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Linux

MintBox Mini PC Powered by Linux Mint Finally Released, Already Sold Out

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Linux

MintBox Mini is a mini-PC designed and built by CompuLab. The new system was just made available and the first batch is already sold out.

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Compact Cortex-A9 SBC expands on its inner Udoo

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Android
Linux

Seco has released a commercial SBC spun from the original i.MX6-based open spec Udoo hacker SBC, adding eMMC flash and subtracting Arduino compatibility.

Seco oversees the popular, community-backed Udoo SBC project, but also sells more commercial single board computers under its own name, such as the SECOpITX-GX. While that board was equipped with an AMD G-Series SoC and adopted the 100 x 72mm Pico-ITX form factor, Seco’s new “SECOSBC-A62″ SBC features a Freescale i.MX6 SoC, and uses a 110 x 86.5mm form factor borrowed from the original Udoo SBC on which it’s based.

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1+ Year Running Arch Linux on a Lenovo Yoga 2

Filed under
GNU
Linux

Other than the hardware-specific issues, I’ve been amazed by how well Arch Linux works, given that it doesn’t have release cycles, or a big team with a lot of money supporting and marketing it. I’ve heard only 30 developers maintain the core Arch packages, with most of them having a full-time job doing something else! At the same time, it shouldn’t be a total surprise things work so well because free software doesn’t just fall off a turnip truck:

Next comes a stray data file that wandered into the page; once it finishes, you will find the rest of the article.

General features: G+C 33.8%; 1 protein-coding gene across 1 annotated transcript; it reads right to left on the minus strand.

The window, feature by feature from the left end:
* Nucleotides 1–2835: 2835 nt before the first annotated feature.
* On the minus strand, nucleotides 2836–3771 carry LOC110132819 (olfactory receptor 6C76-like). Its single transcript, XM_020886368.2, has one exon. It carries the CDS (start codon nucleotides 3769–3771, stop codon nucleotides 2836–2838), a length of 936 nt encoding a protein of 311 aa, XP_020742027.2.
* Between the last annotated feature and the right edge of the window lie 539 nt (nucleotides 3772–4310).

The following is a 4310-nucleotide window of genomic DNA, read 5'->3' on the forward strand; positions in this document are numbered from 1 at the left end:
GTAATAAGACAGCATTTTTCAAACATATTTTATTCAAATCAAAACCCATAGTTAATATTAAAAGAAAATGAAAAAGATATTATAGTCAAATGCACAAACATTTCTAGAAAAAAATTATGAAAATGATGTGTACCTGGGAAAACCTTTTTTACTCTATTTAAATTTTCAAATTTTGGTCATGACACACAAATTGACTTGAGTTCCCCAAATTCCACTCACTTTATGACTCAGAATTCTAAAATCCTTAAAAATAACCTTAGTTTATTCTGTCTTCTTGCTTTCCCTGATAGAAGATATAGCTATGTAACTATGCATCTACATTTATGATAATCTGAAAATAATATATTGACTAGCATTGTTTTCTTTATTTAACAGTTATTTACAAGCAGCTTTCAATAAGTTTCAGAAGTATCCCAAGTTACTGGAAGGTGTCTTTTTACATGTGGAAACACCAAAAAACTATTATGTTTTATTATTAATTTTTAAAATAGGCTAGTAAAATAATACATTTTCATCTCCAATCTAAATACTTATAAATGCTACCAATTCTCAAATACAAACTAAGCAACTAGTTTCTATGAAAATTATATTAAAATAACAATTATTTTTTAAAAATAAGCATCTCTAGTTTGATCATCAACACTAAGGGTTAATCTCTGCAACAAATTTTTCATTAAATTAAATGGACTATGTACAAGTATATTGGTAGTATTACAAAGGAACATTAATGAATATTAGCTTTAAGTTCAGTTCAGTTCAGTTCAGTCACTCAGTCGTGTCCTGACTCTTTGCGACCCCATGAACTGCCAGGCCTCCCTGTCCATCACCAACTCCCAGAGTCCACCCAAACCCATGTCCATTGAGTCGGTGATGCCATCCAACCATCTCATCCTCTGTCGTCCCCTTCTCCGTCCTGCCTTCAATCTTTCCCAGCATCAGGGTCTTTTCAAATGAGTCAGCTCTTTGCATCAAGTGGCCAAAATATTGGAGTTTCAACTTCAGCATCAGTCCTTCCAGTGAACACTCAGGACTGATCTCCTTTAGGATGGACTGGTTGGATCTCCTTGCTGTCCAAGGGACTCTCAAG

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CRUX Distribution Powered by Linux Kernel 3.19.2

Filed under
Linux
OSS

David Cortarello announced on April 6 that the second maintenance release of Kwort Linux 4.0, an open source distribution based on the CRUX operating system and designed to be robust, extendable, and clean, is now available for download.

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ZaReason Zini 1550 is a Linux mini desktop PC with Intel Broadwell

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Linux

Linux PC retailer ZaReason has released one of its first computers with an Intel Broadwell processor. The ZaReason Zini 1550 is a tiny desktop computer which sells for $549 and up.

It’s based on Intel’s NUC mini PC platform, but unlike some NUC systems, the Zini 1550 comes with memory, storage, and an operating system which means you should be able to start using the computer almost as soon as you plug it in.

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Linux Kernel 4.0 Delayed by a Week, Release Candidate 7 Now Available for Download

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Linux

Linus Torvalds had the pleasure of announcing today, April 6, the immediate availability for download and testing of the seventh and last RC (Release Candidate) version of upcoming Linux 4.0 kernel, as well as the fact that the final version of Linux kernel 4.0 will be unveiled in two weeks from today, around April 19, 2015.